Pension funds in Kenya have been urged to consider 15 million informal sector workers who have been excluded from current pension regime to sustain growth of retirement benefits assets following COVID-19 setbacks.
Retirement Benefits Authority (RBA) Chief Executive Officer Nzomo Mutuku says the retirement benefits assets declined 5.77% in the second half of 2020 from Kshs. 1.322 trillion to Kshs. 1.398 trillion due to the adverse effects of the pandemic which adversely affected the financial markets and the wider economy.
RBA says fund managers and approved issuers held majority of the assets amounting to Ksh 1.286 trillion.
Despite majority of informal workers not covered by pension scheme, during the pandemic, schemes continued to invest heavily in government securities with the asset class accounting for 44% of the total assets under management.
This was followed by immovable property which accounted for 17%, investments in guaranteed funds 16% and investments in quoted equities 15%.
“Investment in quoted equities increased by 16% compared to June 2020 owing to the rebound of the stock market after the effects of Covid-19 pandemic while offshore investments also recorded a jump from Ksh 5.92 billion to Ksh 11.38 billion, 92% compared to June 2020,” said Mutuku.
Last month, the National Treasury and Planning Cabinet Secretary Ukur Yatani said plans to establishment a National Informal Sector Pension Scheme that combines long-term savings with short-term needs targeting informal sector workers who have been excluded from the current pensions arrangement are underway.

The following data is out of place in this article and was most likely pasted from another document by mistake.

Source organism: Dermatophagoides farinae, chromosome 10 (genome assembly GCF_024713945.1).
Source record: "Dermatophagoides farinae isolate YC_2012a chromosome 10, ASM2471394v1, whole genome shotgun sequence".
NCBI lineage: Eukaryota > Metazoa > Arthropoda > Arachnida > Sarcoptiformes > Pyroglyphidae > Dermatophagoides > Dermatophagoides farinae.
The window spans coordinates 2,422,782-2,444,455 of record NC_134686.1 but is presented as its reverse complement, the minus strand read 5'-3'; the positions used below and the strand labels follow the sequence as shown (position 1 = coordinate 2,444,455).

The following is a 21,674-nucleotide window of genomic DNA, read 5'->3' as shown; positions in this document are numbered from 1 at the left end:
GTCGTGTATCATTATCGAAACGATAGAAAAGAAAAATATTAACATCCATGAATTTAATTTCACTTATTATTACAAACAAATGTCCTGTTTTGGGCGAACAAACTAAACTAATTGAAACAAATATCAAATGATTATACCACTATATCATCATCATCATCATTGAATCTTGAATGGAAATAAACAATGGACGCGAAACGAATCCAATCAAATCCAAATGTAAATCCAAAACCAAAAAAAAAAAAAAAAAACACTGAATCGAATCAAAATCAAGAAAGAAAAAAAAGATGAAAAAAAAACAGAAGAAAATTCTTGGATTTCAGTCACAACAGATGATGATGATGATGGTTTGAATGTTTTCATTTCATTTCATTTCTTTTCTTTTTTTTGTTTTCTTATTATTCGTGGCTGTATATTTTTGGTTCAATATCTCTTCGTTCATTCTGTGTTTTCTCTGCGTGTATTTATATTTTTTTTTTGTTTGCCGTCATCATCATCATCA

The scheme which will be rolled out next year has already seen instruments to operationalize it prepared, such as Trust Deed & Rules, Business plan, and Investment Policy.
Speaking at the retirement scheme conference held in Mombasa County, Director of Pensions at the National Treasury Michael Kagika said most Kenyans are not covered in spite of the many private insurers in place stating that there was need to provide the highest attainable standard of health, which include the right to health care services such as reproductive health care and free maternity under the universal health coverage.
“There is a need to fill the long term savings coverage gap for the informal sector as 20% of the labour force is almost exclusively in the formal sector. More than 15 million workers in the informal sector who contribute 34% to GDP are excluded,” said Kagika.
Kingsland Court Group Executive Director Roger Urion challenged policy makers to move with speed in reviewing taxation policy for retirement savings.
He said continued delay in adopting a forward thinking national retirement benefits policy and constant assault on the fundamental principle of saving for retirement are some of the key low moments the industry is facing.
“As a sector we must institute measures to ensure that if another crisis were to occur, we can face it with structured resources, capabilities, services and products that are stronger, more resilient, more flexible,” Urion urged.
According to the Organization for Economic Co-operation and Development (OECD), global retirement savings in pension funds, pension insurance contracts and in other vehicles exceeded the
$50 trillion mark worldwide for the first time, with $49.2 trillion in the OECD area and $1.7
trillion in other reporting jurisdictions at the end of 2019.